If this magic system existed, it occurred to me that not everyone would experience it the same way. Similar to a religious experience, there would be debatable theories about it and perhaps people would sense it using different faculties. The Kriegspiel books set about to answer some of these questions I had about what this sort of magic system would look and feel and smell like.

Q: A common theme in your books is the ways in which people fight for freedom and justice. Can you speak about this theme and why it’s important to you?

A: I serve my community as a child welfare social worker because it’s always been incredibly important to me that I live in a society that protects its most vulnerable populations. Becoming a mother only grew this desire in me. I tend to run about with an overabundance of righteous indignation when it comes to matters of freedom and social justice, prompting me to write about characters with a similar need to not only reach higher for themselves, but to reach higher in order to make matters better for those more vulnerable.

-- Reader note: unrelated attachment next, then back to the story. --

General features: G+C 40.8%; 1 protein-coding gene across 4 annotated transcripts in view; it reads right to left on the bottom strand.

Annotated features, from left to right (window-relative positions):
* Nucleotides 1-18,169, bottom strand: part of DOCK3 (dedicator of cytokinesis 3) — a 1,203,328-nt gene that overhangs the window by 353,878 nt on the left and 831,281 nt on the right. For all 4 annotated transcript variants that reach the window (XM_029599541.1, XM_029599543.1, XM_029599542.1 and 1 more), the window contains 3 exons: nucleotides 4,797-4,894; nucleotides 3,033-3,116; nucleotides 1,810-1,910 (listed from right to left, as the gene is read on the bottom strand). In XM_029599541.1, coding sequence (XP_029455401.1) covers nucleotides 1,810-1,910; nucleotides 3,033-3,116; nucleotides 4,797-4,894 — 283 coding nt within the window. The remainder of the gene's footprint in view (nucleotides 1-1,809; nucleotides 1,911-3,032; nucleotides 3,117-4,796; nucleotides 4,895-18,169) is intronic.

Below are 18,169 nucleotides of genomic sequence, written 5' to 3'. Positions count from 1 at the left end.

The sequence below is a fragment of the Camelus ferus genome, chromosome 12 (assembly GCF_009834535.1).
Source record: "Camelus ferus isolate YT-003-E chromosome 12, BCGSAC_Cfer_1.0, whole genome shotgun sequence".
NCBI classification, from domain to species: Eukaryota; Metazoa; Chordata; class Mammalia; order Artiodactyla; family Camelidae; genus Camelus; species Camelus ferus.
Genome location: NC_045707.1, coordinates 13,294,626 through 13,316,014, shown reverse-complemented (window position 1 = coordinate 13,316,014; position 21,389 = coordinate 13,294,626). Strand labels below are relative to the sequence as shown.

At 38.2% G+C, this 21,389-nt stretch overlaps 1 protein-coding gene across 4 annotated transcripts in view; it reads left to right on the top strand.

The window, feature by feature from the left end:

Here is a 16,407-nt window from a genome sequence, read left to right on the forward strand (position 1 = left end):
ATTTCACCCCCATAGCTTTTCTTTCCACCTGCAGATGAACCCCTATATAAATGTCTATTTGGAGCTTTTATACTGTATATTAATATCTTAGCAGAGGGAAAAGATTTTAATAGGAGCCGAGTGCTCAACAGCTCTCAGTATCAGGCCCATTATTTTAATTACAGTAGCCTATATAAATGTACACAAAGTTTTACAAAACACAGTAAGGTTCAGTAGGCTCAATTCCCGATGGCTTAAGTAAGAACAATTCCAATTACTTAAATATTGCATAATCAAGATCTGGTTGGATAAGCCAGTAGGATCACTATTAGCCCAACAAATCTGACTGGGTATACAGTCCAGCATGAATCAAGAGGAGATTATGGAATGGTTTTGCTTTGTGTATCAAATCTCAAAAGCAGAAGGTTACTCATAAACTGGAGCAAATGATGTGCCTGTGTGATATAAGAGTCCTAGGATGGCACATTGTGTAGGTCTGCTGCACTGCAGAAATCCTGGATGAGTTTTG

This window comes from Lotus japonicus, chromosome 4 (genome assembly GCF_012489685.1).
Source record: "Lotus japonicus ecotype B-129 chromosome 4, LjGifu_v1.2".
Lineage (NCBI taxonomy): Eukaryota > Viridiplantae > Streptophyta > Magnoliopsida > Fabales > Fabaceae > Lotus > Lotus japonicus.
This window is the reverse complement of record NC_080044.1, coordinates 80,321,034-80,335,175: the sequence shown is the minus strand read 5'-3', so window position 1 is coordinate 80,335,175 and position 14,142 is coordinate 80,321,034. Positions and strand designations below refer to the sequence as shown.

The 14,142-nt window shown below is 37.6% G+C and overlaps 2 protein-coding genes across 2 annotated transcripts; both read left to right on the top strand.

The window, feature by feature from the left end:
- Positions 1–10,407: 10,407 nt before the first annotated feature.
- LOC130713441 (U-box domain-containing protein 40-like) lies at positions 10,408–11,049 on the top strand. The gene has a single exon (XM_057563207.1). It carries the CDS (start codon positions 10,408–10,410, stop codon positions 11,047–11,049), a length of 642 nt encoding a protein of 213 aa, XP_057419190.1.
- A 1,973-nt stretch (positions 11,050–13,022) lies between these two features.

Q: The heroines and heroes in your stories are delightful to read about. How do you go about developing their personalities and voices?

A: This is difficult to answer simply because I genuinely feel like I have very little say at all in who they turn out to be. They simply begin to whisper at me in a fashion that feels very similar to having an imaginary friend. When I attempt to control them at all, I usually deeply regret it.

In fact, I just had a conversation with my newest heroine the other day. I thought it would be delightful if she was a shy bookworm. She informed me that she was not shy and that if I made any attempts to write her in this way, she’d ruin my next book on purpose. So, there you have it. Authoring has made me a madwoman with many, many bossy imaginary friends.